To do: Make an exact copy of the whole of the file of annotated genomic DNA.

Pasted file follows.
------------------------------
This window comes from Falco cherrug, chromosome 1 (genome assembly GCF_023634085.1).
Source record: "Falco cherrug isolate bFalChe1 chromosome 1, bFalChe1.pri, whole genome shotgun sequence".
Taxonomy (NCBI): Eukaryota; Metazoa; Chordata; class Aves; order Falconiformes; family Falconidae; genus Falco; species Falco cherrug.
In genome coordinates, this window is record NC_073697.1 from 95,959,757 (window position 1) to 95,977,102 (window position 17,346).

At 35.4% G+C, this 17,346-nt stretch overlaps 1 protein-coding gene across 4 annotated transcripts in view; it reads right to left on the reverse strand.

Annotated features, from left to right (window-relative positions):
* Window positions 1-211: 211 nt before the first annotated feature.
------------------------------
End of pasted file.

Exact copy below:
This window comes from Falco cherrug, chromosome 1 (genome assembly GCF_023634085.1).
Source record: "Falco cherrug isolate bFalChe1 chromosome 1, bFalChe1.pri, whole genome shotgun sequence".
Taxonomy (NCBI): Eukaryota; Metazoa; Chordata; class Aves; order Falconiformes; family Falconidae; genus Falco; species Falco cherrug.
In genome coordinates, this window is record NC_073697.1 from 95,959,757 (window position 1) to 95,977,102 (window position 17,346).

At 35.4% G+C, this 17,346-nt stretch overlaps 1 protein-coding gene across 4 annotated transcripts in view; it reads right to left on the reverse strand.

Annotated features, from left to right (window-relative positions):
* Window positions 1-211: 211 nt before the first annotated feature.